Could it be true?

I’ve been looking more in-depth at state SSA statistics in my area, and I’m particularly interested in unisex names, since I love them so much but most people are scared off by them… I really wouldn’t want my son to be tortured because of his unisex name, but I really love the name and would like to be able to use it if I still love it that much when I actually do adopt.

At the moment, [name]Bailey[/name]'s the unisex name I’m most concerned about. I love [name]Avery[/name], too, but it has family significance, and literary significance for me, and I believe it’s in the top 300 for boys, so I’m not terribly concerned about that. However, [name]Bailey[/name] ranks nationally at 995 for boys and at 78 for girls, which is a huge difference, imo.

I looked at the statistics today, though, and in my state, [name]Bailey[/name] ranks at number 101 for girls, with 107 births. For boys, it ranks at number 647 with 11 births. 107 and 11 is still a fairly large difference, but it’s a much smaller difference, and [name]Bailey[/name]'s ranking jumps over 300 spots in my state. I did a bit of math, and it averages that less than 2 Baileys (girls) would be born in each county in my state, so there would be approximately one girl [name]Bailey[/name] for every 9-10 school districts in my county alone. There still are only 11 Baileys born in my state in the past year, but with this info, if you really loved [name]Bailey[/name] (like, top 3 material), and you knew this information, would [name]Bailey[/name] become more of a realistic consideration for you?

[name]Bailey[/name] hasn’t ever really not been an option for me–I’ve just been watching the statistics to see what happens nationally. But I got a bit excited about this, haha, and I’m curious if this will change anything. Would the odds be good enough for you to use a unisex name if these were the statistics for it in your area?

I’m not sure if this will sway any opinions, but the MNs I have picked out for [name]Bailey[/name] are all quite masculine ([name]Bailey[/name] [name]Elias[/name] [name]Charles[/name]) and have strong family ties–if [name]Bailey[/name] was a problem, he could have the options of going by [name]Lee[/name]/[name]Leo[/name], [name]Eli[/name], [name]Elias[/name], [name]Charles[/name], [name]Charlie[/name], [name]Beck[/name], etc.

Thanks, ladies!

I say let’s get the boys names back to the boys. I think [name]Bailey[/name] is very usable for a boy (actually it’s all boy to me). I also think that children will be teased for anything but their names nowadays-kids going to school are used to hearing all sorts of names, not like many years ago. Not saying you could name a boy [name]Tiffany[/name] but [name]Bailey[/name] is definitely legit for a boy. I do feel a “stronger” mn should be used when going with a “softer” first name.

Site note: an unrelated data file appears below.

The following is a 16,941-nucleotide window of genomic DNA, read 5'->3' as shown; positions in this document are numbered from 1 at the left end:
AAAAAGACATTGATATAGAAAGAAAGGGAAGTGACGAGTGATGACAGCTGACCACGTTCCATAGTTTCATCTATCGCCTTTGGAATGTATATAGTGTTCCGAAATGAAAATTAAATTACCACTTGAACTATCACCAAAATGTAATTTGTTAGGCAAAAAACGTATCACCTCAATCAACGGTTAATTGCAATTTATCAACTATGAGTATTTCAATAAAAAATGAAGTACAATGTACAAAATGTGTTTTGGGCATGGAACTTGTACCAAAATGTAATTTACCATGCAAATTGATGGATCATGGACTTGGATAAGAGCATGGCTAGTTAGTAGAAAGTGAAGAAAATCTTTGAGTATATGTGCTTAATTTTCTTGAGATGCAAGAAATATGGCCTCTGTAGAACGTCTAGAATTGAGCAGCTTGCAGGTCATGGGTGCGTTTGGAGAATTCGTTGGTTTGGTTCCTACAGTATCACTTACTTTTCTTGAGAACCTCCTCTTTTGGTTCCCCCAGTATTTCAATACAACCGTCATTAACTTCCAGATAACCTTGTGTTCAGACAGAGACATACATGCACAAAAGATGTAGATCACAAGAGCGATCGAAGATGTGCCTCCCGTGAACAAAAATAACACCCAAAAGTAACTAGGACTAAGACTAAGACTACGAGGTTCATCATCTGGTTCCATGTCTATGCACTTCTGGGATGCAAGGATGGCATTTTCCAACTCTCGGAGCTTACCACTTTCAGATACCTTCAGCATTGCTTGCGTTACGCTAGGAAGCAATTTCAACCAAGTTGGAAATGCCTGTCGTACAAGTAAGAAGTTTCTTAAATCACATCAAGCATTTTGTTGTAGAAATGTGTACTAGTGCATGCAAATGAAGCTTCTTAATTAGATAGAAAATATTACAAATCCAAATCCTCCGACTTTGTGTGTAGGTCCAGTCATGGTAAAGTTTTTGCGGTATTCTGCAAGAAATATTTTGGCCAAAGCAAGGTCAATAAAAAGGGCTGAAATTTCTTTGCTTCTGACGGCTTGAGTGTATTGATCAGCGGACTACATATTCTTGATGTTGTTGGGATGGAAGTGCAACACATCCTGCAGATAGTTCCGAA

I would agree with the pp. Claim the boy name! and yes those statistics would make me feel much better about using the name.

I wouldn’t be concerned about it. It’s still in the top 1000 - so it’s still in use for boys. It sounds masculine on a boy, and sort of tomboyish-feminine on a girl. Naming in general is more diverse these days; a male [name]Bailey[/name] would probably only meet two or three female Baileys at most and possibly one male [name]Bailey[/name] in his whole life, judging by the statistics. He’s far more likely to meet Isabellas, Olivias, Avas, Madisons, Makaylas, and so on.

While the only [name]Bailey[/name] I know is a girl, it is still unisex to me. I agree with jersey_gray, though - a clearly masculine middle name would benefit a male [name]Bailey[/name] as a feminine middle name would benefit a female [name]Bailey[/name].

I disagree with the people saying lets reclaim the boys name, like you said it’s UNISEX. So although it might be more for girls, I can still see it working perfectly well on a boy! My mom almost named my brother [name]Bailey[/name], but went with [name]Jake[/name] instead because my dad didn’t like it. I do think [name]Avery[/name] sounds veryyyyyyy feminine though, but if you like it go for it!

Thanks, ladies!

I agree that I am much more comfortable with these statistics. I’m still a few years from adopting, though, so I suppose we’ll see what happens. I do like these odds a lot more, though. :slight_smile: I think, either way, though, it’ll take a miracle for my family to accept [name]Bailey[/name] on a boy, haha.